Day 2, and thanks to the aid of my trusty companion, caffeine, I was all bright-eyed and bushy-tailed (Oh, pun) for the 9am shorts program, Bunnies Galore. From there I would meet up with my cousin and bunny hop into Annie. Is it just me or does the phrase ‘bunny hop into Annie’ sound a bit strange, if not wrong?
Anyway, from there my plan was to do one more hop into Petunia, but the prospect of sitting in the theatre for another hour-and-a-half while the sun was shining and my cousin was visiting was starting to lose its appeal. Lets hope that me missing Petunia doesn’t mean I missed one of the best movies of the year.
Now, on to the movies I did see. My takes on Bunnies Galore and Annie after the jump
Girl bunny 2: I love chickens.
Girl Bunny 1 and 2: Let’s have chicken babies!
And that’s a great example of the simplicity and innocence found in this program. Sure, these shorts seem like something you might find on Sesame Street, but does that mean that they can’t be enjoyed by adults? If anything, this program, which consisted of 4 films, 3 of which were from the stop animation Girl Bunnies series, served as a humbling reminder of how we, as adults, can forget the most basic of feelings that give us our humanity. The intent of these shorts, which were made by one lesbian mother and her kids, was to show that all love is universal. Intent accomplished.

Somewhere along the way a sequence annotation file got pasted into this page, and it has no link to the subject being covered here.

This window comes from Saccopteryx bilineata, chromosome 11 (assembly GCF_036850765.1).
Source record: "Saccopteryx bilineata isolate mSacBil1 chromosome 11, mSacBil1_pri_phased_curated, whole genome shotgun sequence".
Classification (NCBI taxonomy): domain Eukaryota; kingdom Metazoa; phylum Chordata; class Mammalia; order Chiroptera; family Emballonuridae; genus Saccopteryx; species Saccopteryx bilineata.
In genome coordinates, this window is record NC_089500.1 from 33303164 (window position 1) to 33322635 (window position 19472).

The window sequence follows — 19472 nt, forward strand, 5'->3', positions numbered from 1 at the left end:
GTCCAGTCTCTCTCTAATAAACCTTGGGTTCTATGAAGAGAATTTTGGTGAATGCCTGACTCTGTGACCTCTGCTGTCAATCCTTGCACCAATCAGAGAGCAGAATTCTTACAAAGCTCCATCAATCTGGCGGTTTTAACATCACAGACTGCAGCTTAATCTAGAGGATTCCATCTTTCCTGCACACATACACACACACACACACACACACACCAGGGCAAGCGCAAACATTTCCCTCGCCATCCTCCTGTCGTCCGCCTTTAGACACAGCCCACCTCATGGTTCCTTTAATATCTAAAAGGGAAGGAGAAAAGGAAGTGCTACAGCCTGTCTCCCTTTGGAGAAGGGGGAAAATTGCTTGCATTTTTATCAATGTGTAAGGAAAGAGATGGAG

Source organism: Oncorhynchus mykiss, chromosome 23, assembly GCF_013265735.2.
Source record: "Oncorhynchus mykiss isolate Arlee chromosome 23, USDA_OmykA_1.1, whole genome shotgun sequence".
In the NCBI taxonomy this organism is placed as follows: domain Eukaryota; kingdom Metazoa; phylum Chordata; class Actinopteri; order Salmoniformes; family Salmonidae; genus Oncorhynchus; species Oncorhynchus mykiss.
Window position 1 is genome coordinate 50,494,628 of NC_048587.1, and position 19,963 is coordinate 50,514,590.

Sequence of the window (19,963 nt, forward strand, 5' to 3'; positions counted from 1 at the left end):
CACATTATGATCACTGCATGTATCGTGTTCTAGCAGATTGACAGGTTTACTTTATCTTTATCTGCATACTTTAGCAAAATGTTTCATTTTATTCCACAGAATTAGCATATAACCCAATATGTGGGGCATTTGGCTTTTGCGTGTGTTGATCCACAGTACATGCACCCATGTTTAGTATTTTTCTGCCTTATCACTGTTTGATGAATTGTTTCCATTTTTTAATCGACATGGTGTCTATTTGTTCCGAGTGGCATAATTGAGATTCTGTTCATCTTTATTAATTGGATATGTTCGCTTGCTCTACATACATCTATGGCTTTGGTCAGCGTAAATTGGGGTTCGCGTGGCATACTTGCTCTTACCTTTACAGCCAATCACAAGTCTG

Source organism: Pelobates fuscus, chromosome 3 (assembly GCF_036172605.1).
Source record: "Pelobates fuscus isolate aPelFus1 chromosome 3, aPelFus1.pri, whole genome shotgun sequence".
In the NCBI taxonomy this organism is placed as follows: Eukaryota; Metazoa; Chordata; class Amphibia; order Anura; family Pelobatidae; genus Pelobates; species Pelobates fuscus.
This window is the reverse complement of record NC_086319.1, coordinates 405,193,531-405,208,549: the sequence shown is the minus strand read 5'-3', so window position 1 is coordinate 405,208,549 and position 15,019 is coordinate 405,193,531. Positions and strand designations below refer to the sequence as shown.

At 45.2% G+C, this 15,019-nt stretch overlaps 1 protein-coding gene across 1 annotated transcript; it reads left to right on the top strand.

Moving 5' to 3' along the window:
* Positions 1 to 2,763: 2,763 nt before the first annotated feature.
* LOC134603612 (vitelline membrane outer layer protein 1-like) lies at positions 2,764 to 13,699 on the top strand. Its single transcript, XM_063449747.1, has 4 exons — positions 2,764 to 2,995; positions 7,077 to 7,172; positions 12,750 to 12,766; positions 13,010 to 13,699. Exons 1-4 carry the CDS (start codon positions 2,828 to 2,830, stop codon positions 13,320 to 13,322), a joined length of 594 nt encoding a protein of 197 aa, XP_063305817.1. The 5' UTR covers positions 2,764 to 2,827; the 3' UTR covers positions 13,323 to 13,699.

After those 3 bunny shorts came the short, Goodnight Moon & Other Sleepy Time Tales. This story time program was interspersed with segments similar to Kids Say The Darndest Things, and animated interpretations from children’s books. All of the shorts worked, because they were kept simple, reflected the books to which they came from, and had fantastic voice talents such as Aaron Neville, Susan Sarandon, Natalie Cole, Billy Crystal, Patty LaBelle, Lauryn Hill, and Tony Bennet.
When I wasn’t hung up on the fact that the world in which the Goodnight Moon story takes place consists of bunnies living like humans with cats as pets, I was enjoying my toddler nostalgia. Seriously, how did the bunnies get so smart, to the point where they act like humans? Does this story take place on Earth? Have these bunnies evolved to this point? WTF?
The funny thing about revisiting a movie you haven’t seen since you were 5 is that it tends to be a totally different movie. Scary villains become comical, and racial stereotypes become even more painfully obvious than the numerous plot holes . Yet after all these years between viewings – 30, to be exact – there are some things that have remained the same. As it turns out, it seems I still bite my shirt during the suspense of the bridge climbing scene, and the adorability of that red-headed step child hasn’t changed all that much either. Annie isn’t the best musical, but it’s lightheartedness mixed with my childhood nostalgia ensured that it has remained timeless.